Q: On the whole “Taj Mahal at Sunrise” is a more compelling image than “Taj Mahal at Sunset,” partly because the closer vantage point of the sunrise shot and its vertical composition lets you see the spectacular reflection of this magnificent structure, forming a kind of mandala. But the quality of the dawn light also gives it an airy ethereal quality that is lacking in the horizontal shot. Do you concur, and which, if either, is your personal favorite?
A: The Taj Mahal with the reflection is my personal favorite. It is a strong contender for the front cover for my 2nd Edition of “Seven Continents” which will include images from India. This picture was shot handheld with the M and 24 mm lens because inside the Taj Mahal, tripods are not allowed due to security issues. The pinkish yellow hue was only present for the first three-four minutes; then it turned yellow.
Q: Aside from the crescent-shaped array of incredible stony palisades sweeping across the horizon in Scala Del Turchi, it’s the amazing light in the sky reflected on the choppy seas and off the gray rocks that transforms this picture into an amazing emotional statement. What feelings do you get when viewing this image, and can you tell us exactly where and how you shot it?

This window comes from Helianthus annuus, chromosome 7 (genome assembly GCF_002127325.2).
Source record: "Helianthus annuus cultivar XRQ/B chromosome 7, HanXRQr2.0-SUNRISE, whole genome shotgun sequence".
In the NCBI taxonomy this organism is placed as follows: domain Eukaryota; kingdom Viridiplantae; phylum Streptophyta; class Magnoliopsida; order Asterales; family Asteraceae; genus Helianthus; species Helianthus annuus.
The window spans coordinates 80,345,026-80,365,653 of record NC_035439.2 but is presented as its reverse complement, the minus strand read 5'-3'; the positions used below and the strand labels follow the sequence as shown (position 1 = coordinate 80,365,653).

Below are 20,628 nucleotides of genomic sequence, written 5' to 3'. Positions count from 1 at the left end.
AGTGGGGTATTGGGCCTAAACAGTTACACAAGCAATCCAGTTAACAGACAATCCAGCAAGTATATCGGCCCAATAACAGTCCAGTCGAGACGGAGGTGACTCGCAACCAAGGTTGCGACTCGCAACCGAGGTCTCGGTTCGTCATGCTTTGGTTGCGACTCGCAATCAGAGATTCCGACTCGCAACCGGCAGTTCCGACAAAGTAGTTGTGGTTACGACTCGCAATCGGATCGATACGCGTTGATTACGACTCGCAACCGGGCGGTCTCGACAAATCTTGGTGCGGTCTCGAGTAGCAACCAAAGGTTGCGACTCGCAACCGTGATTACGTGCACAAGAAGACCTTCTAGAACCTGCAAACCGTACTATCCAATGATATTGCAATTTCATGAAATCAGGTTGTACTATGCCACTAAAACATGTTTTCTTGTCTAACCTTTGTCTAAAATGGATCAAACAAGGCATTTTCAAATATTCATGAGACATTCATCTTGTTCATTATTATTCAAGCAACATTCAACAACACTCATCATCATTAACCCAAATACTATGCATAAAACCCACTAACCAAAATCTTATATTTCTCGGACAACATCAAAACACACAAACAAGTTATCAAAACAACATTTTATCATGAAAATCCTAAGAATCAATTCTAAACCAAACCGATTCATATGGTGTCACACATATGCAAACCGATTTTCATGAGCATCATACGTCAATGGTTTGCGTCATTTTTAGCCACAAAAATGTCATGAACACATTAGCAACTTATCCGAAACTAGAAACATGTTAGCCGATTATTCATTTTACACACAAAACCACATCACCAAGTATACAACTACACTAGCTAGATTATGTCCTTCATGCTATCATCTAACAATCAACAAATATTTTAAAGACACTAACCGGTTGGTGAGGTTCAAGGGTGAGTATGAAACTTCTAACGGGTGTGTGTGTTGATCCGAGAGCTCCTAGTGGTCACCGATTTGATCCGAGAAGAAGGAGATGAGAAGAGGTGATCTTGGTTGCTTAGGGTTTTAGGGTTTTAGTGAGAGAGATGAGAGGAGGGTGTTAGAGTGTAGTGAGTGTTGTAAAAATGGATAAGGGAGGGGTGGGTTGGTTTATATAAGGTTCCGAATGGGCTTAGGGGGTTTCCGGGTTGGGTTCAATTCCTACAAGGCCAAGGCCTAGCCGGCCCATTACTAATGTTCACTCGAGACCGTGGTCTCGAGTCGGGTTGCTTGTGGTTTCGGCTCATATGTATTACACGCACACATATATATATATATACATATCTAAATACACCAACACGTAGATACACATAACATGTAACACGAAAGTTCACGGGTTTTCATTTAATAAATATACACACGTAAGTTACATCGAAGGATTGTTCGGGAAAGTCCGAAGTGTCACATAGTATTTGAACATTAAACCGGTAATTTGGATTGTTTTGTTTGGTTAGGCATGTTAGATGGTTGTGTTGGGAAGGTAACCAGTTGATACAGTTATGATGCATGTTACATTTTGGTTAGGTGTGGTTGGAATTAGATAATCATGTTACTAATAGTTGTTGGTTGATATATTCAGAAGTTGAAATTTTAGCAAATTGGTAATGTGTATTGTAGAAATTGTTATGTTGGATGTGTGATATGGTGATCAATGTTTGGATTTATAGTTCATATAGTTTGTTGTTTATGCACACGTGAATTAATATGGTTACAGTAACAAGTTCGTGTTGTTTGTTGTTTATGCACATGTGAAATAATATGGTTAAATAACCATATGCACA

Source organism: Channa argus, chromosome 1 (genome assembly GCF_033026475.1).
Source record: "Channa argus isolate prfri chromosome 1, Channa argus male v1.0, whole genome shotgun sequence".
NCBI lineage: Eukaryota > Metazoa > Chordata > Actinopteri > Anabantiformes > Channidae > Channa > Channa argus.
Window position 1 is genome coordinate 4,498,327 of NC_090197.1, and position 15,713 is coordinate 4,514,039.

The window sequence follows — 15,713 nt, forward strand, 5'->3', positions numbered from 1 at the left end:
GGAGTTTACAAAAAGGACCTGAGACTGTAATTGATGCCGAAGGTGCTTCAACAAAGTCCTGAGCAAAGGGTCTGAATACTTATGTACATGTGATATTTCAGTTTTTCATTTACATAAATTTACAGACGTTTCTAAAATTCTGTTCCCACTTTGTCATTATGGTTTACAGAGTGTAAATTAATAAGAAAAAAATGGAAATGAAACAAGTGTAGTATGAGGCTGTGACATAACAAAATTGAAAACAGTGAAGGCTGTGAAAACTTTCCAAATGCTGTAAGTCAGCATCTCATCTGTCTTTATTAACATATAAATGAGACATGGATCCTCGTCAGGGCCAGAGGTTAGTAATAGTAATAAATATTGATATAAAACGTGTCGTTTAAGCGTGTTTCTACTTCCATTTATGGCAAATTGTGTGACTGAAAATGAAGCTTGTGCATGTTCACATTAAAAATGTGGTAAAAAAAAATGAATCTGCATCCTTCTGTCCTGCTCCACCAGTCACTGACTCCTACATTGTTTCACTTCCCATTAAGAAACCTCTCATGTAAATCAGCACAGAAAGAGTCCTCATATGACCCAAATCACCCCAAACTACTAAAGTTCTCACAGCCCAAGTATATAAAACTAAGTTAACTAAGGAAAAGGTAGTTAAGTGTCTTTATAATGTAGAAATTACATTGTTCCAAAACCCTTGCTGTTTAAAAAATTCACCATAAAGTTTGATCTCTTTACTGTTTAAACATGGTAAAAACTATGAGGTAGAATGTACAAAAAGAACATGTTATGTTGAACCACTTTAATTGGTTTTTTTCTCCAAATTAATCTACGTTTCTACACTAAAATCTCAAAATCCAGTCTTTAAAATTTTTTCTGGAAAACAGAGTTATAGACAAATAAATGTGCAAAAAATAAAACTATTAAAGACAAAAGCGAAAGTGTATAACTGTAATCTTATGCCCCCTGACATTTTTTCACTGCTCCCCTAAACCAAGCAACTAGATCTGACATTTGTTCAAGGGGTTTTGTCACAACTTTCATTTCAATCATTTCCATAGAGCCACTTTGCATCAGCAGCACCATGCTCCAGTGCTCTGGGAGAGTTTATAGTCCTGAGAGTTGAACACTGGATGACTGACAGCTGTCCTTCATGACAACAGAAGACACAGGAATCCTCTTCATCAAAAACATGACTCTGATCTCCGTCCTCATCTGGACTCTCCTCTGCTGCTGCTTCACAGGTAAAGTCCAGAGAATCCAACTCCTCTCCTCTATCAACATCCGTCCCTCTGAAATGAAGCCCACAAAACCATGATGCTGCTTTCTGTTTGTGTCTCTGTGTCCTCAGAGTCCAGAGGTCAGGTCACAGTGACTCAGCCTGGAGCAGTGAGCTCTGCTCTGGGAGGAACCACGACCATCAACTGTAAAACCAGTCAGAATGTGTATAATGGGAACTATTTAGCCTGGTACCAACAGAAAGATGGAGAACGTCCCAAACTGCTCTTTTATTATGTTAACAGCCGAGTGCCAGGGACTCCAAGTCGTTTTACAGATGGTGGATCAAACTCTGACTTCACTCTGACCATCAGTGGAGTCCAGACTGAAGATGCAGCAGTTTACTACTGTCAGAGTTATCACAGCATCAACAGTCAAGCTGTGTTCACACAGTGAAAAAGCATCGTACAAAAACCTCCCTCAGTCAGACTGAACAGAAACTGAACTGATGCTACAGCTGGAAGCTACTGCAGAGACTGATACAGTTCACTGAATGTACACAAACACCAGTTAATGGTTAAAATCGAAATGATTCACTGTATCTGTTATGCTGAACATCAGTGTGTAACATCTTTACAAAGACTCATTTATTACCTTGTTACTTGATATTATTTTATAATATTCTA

A: Scala de Turchi, Sicily is an example of a remote unknown location that I decided to photograph. I gave myself three days to study the location. It was a very simple scene with a crystal blue ocean and with white cliffs that gave it a lot of character. I visited the scene for two days in a row during the sunrises and sunsets but I knew that if I was patient enough I would capture it at its full splendor. On the third day, I was rewarded with this sunset that was God sent. It was again during the transitional phase about 20-30 minutes after sunset. The colors and display were beyond words and a feast to my eyes. It was extremely windy, especially standing above the cliffs. I had to hold on to my tripods that were placed on very uneven terrain, for fear that they would be blown over the cliffs. The scene changed very rapidly and was very unexpected. The saturation of the colors increased from a level three to a 10 in less than five minutes. I was rendered speechless as the red and orange hues were perfectly reflected on the crystal blue ocean. Within 10 minutes it began to fade quickly but I had caught the peak and my pulse began to slow down from the extreme excitement I felt due to such beauty that I had been blessed to witness.